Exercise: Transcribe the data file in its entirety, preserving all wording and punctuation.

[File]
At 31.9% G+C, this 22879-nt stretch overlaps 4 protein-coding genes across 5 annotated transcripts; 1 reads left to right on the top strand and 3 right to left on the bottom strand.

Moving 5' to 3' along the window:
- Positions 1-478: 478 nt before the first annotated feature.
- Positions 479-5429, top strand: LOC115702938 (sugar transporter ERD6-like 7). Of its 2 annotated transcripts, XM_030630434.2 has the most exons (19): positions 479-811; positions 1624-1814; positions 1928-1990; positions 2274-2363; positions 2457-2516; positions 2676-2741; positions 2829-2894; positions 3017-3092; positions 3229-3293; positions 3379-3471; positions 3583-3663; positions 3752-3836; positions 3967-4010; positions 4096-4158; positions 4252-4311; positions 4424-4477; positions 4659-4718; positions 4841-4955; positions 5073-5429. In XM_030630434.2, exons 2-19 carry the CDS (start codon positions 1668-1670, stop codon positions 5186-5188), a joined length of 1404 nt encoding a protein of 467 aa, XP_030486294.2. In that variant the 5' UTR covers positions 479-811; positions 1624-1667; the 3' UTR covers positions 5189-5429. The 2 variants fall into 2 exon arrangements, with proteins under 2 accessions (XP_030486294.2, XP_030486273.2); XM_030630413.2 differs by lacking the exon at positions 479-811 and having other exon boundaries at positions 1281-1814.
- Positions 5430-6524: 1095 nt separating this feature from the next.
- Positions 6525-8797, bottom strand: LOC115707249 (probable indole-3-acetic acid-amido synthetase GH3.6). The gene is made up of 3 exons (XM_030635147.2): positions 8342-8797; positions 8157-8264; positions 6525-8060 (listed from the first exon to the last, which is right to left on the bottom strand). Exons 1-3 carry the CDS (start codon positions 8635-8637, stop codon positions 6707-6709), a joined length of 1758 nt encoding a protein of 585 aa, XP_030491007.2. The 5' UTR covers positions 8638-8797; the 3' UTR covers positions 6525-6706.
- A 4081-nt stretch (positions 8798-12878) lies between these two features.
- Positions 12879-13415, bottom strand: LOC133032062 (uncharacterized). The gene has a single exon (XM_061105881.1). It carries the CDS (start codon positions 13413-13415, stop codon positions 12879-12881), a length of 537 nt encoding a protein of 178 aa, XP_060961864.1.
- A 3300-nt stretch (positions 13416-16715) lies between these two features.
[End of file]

At 31.9% G+C, this 22879-nt stretch overlaps 4 protein-coding genes across 5 annotated transcripts; 1 reads left to right on the top strand and 3 right to left on the bottom strand.

Moving 5' to 3' along the window:
- Positions 1-478: 478 nt before the first annotated feature.
- Positions 479-5429, top strand: LOC115702938 (sugar transporter ERD6-like 7). Of its 2 annotated transcripts, XM_030630434.2 has the most exons (19): positions 479-811; positions 1624-1814; positions 1928-1990; positions 2274-2363; positions 2457-2516; positions 2676-2741; positions 2829-2894; positions 3017-3092; positions 3229-3293; positions 3379-3471; positions 3583-3663; positions 3752-3836; positions 3967-4010; positions 4096-4158; positions 4252-4311; positions 4424-4477; positions 4659-4718; positions 4841-4955; positions 5073-5429. In XM_030630434.2, exons 2-19 carry the CDS (start codon positions 1668-1670, stop codon positions 5186-5188), a joined length of 1404 nt encoding a protein of 467 aa, XP_030486294.2. In that variant the 5' UTR covers positions 479-811; positions 1624-1667; the 3' UTR covers positions 5189-5429. The 2 variants fall into 2 exon arrangements, with proteins under 2 accessions (XP_030486294.2, XP_030486273.2); XM_030630413.2 differs by lacking the exon at positions 479-811 and having other exon boundaries at positions 1281-1814.
- Positions 5430-6524: 1095 nt separating this feature from the next.
- Positions 6525-8797, bottom strand: LOC115707249 (probable indole-3-acetic acid-amido synthetase GH3.6). The gene is made up of 3 exons (XM_030635147.2): positions 8342-8797; positions 8157-8264; positions 6525-8060 (listed from the first exon to the last, which is right to left on the bottom strand). Exons 1-3 carry the CDS (start codon positions 8635-8637, stop codon positions 6707-6709), a joined length of 1758 nt encoding a protein of 585 aa, XP_030491007.2. The 5' UTR covers positions 8638-8797; the 3' UTR covers positions 6525-6706.
- A 4081-nt stretch (positions 8798-12878) lies between these two features.
- Positions 12879-13415, bottom strand: LOC133032062 (uncharacterized). The gene has a single exon (XM_061105881.1). It carries the CDS (start codon positions 13413-13415, stop codon positions 12879-12881), a length of 537 nt encoding a protein of 178 aa, XP_060961864.1.
- A 3300-nt stretch (positions 13416-16715) lies between these two features.